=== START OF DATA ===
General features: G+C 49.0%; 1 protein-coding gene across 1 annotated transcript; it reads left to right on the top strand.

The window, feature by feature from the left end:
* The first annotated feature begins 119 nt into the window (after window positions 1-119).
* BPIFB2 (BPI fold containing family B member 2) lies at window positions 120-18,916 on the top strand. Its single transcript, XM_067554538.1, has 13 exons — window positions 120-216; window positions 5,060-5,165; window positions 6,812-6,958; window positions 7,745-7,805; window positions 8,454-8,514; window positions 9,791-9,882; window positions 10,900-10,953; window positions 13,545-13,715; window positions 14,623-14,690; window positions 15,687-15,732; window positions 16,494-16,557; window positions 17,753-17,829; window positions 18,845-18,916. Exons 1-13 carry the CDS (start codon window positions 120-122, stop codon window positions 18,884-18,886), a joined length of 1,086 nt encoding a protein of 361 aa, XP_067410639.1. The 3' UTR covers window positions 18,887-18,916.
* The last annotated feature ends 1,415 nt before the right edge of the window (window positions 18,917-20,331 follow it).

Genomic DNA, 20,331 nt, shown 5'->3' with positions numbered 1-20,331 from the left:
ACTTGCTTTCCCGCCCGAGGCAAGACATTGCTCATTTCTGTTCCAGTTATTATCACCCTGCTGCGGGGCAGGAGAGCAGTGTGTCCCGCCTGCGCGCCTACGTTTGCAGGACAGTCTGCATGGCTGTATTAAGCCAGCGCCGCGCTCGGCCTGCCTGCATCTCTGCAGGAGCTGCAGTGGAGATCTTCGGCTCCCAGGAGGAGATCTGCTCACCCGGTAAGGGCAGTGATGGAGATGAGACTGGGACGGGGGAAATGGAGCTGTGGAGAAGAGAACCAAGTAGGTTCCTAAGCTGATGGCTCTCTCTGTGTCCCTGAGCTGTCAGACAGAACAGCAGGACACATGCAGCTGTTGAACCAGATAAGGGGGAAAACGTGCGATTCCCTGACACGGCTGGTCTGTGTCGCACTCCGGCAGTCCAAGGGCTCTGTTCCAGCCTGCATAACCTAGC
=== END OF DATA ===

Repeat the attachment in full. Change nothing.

General features: G+C 49.0%; 1 protein-coding gene across 1 annotated transcript; it reads left to right on the top strand.

The window, feature by feature from the left end:
* The first annotated feature begins 119 nt into the window (after window positions 1-119).
* BPIFB2 (BPI fold containing family B member 2) lies at window positions 120-18,916 on the top strand. Its single transcript, XM_067554538.1, has 13 exons — window positions 120-216; window positions 5,060-5,165; window positions 6,812-6,958; window positions 7,745-7,805; window positions 8,454-8,514; window positions 9,791-9,882; window positions 10,900-10,953; window positions 13,545-13,715; window positions 14,623-14,690; window positions 15,687-15,732; window positions 16,494-16,557; window positions 17,753-17,829; window positions 18,845-18,916. Exons 1-13 carry the CDS (start codon window positions 120-122, stop codon window positions 18,884-18,886), a joined length of 1,086 nt encoding a protein of 361 aa, XP_067410639.1. The 3' UTR covers window positions 18,887-18,916.
* The last annotated feature ends 1,415 nt before the right edge of the window (window positions 18,917-20,331 follow it).

Genomic DNA, 20,331 nt, shown 5'->3' with positions numbered 1-20,331 from the left:
ACTTGCTTTCCCGCCCGAGGCAAGACATTGCTCATTTCTGTTCCAGTTATTATCACCCTGCTGCGGGGCAGGAGAGCAGTGTGTCCCGCCTGCGCGCCTACGTTTGCAGGACAGTCTGCATGGCTGTATTAAGCCAGCGCCGCGCTCGGCCTGCCTGCATCTCTGCAGGAGCTGCAGTGGAGATCTTCGGCTCCCAGGAGGAGATCTGCTCACCCGGTAAGGGCAGTGATGGAGATGAGACTGGGACGGGGGAAATGGAGCTGTGGAGAAGAGAACCAAGTAGGTTCCTAAGCTGATGGCTCTCTCTGTGTCCCTGAGCTGTCAGACAGAACAGCAGGACACATGCAGCTGTTGAACCAGATAAGGGGGAAAACGTGCGATTCCCTGACACGGCTGGTCTGTGTCGCACTCCGGCAGTCCAAGGGCTCTGTTCCAGCCTGCATAACCTAGC